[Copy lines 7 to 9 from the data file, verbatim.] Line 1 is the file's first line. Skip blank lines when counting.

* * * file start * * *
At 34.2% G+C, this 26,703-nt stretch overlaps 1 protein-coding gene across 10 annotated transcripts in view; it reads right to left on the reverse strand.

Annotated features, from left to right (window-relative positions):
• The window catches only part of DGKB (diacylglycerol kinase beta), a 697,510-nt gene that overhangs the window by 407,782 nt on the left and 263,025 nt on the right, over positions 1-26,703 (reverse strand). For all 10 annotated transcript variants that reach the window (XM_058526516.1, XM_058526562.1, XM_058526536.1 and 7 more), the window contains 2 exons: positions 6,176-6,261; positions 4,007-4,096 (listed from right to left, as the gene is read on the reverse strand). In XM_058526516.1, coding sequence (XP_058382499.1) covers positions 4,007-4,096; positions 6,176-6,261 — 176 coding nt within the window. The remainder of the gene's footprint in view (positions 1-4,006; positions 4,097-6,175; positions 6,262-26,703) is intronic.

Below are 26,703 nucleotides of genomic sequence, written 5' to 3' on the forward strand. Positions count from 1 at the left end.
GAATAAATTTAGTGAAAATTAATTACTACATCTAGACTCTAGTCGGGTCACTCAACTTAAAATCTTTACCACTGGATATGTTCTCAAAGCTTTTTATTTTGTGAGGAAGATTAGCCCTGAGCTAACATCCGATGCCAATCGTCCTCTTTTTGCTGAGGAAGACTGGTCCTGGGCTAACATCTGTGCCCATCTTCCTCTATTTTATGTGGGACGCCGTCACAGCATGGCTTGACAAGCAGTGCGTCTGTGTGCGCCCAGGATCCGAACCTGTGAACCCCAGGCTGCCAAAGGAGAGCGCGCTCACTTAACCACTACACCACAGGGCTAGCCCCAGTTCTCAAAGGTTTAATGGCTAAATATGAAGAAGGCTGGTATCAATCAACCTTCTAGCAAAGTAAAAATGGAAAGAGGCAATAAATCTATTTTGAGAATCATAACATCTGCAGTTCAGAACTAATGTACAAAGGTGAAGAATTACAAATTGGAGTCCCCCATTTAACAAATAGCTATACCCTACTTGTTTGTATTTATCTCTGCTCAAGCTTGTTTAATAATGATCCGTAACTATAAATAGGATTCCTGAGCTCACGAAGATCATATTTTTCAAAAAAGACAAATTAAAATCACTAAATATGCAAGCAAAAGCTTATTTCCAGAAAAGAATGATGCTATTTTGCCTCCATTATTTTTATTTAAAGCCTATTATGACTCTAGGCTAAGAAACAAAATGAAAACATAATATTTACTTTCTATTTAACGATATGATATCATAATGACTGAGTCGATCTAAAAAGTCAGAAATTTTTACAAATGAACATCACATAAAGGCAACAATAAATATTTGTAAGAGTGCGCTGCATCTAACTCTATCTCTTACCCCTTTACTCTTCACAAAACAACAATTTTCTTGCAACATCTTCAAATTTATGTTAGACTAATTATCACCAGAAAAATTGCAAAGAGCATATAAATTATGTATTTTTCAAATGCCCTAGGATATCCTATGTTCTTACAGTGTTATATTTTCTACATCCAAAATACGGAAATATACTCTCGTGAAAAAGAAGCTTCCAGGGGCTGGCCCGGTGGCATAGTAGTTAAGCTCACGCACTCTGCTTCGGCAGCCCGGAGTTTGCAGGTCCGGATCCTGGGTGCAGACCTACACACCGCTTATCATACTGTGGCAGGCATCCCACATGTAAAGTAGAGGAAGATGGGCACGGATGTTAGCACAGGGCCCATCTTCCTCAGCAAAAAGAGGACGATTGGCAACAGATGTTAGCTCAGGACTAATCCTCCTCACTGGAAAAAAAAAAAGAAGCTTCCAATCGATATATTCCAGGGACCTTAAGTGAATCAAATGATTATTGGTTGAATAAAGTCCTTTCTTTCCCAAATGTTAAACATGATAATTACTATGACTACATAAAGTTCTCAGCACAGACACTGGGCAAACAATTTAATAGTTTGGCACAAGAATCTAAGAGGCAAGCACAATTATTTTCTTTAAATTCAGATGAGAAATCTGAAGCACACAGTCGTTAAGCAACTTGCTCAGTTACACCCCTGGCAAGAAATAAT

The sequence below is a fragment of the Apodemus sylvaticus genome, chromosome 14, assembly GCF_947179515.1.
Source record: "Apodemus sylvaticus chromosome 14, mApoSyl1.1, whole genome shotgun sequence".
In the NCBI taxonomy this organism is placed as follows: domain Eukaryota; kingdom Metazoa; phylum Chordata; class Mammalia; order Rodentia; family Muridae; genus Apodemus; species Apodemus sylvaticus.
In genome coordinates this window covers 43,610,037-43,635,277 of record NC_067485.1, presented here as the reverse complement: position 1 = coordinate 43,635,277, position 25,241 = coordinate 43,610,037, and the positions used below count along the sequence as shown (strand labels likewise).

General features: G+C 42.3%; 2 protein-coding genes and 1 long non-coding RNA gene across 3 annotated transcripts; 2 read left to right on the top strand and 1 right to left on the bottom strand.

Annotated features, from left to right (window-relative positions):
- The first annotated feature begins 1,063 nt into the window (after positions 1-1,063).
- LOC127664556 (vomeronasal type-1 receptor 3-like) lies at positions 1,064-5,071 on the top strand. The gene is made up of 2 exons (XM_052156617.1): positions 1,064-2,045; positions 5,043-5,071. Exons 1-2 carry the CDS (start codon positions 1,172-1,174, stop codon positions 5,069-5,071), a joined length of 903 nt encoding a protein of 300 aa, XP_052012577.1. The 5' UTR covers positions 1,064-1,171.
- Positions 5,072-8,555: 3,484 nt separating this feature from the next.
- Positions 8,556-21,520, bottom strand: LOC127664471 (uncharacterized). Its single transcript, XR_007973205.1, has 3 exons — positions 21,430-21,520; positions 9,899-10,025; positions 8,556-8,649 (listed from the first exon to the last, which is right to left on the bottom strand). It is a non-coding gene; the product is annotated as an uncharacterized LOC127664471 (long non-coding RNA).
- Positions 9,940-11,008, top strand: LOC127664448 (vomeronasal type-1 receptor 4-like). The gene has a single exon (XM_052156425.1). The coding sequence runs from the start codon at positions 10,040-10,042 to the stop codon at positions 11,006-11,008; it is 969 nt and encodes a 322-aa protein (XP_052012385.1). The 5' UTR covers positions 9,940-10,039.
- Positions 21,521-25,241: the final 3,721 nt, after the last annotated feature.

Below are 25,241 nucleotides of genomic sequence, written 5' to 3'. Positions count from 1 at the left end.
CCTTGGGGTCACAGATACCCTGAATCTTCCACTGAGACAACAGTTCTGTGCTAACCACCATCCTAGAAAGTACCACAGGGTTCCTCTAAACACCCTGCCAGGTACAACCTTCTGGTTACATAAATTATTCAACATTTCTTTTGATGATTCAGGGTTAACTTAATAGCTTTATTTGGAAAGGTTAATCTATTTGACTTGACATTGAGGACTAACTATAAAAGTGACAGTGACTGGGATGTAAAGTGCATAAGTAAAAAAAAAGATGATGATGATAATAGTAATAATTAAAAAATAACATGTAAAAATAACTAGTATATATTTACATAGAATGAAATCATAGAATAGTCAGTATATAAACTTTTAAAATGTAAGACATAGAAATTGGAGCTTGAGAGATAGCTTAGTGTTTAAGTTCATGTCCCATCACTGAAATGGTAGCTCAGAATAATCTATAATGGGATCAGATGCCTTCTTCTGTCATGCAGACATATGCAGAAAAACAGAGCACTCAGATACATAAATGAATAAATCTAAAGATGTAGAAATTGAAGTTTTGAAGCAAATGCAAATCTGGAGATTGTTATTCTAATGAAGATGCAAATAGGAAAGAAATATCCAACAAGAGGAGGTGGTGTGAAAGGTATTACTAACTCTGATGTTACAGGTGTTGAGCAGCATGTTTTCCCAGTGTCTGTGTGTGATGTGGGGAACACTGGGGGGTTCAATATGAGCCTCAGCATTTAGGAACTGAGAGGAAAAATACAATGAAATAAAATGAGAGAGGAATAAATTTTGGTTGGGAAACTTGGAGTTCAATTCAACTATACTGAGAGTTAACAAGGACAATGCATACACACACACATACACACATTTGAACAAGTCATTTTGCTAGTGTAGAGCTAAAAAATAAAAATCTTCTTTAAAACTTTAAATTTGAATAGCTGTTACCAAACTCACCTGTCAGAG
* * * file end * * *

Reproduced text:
Source record: "Apodemus sylvaticus chromosome 14, mApoSyl1.1, whole genome shotgun sequence".
In the NCBI taxonomy this organism is placed as follows: domain Eukaryota; kingdom Metazoa; phylum Chordata; class Mammalia; order Rodentia; family Muridae; genus Apodemus; species Apodemus sylvaticus.
In genome coordinates this window covers 43,610,037-43,635,277 of record NC_067485.1, presented here as the reverse complement: position 1 = coordinate 43,635,277, position 25,241 = coordinate 43,610,037, and the positions used below count along the sequence as shown (strand labels likewise).